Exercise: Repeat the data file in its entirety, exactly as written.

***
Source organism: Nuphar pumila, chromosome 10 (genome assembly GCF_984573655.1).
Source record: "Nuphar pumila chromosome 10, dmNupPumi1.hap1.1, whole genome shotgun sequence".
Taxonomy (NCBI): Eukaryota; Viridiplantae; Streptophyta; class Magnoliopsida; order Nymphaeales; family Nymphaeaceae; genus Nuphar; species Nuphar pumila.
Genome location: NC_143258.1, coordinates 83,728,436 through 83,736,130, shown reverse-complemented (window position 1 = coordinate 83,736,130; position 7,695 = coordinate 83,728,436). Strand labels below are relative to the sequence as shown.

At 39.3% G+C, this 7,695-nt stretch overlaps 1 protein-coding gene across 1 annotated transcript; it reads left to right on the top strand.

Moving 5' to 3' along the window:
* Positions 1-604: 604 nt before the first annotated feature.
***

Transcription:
Source organism: Nuphar pumila, chromosome 10 (genome assembly GCF_984573655.1).
Source record: "Nuphar pumila chromosome 10, dmNupPumi1.hap1.1, whole genome shotgun sequence".
Taxonomy (NCBI): Eukaryota; Viridiplantae; Streptophyta; class Magnoliopsida; order Nymphaeales; family Nymphaeaceae; genus Nuphar; species Nuphar pumila.
Genome location: NC_143258.1, coordinates 83,728,436 through 83,736,130, shown reverse-complemented (window position 1 = coordinate 83,736,130; position 7,695 = coordinate 83,728,436). Strand labels below are relative to the sequence as shown.

At 39.3% G+C, this 7,695-nt stretch overlaps 1 protein-coding gene across 1 annotated transcript; it reads left to right on the top strand.

Moving 5' to 3' along the window:
* Positions 1-604: 604 nt before the first annotated feature.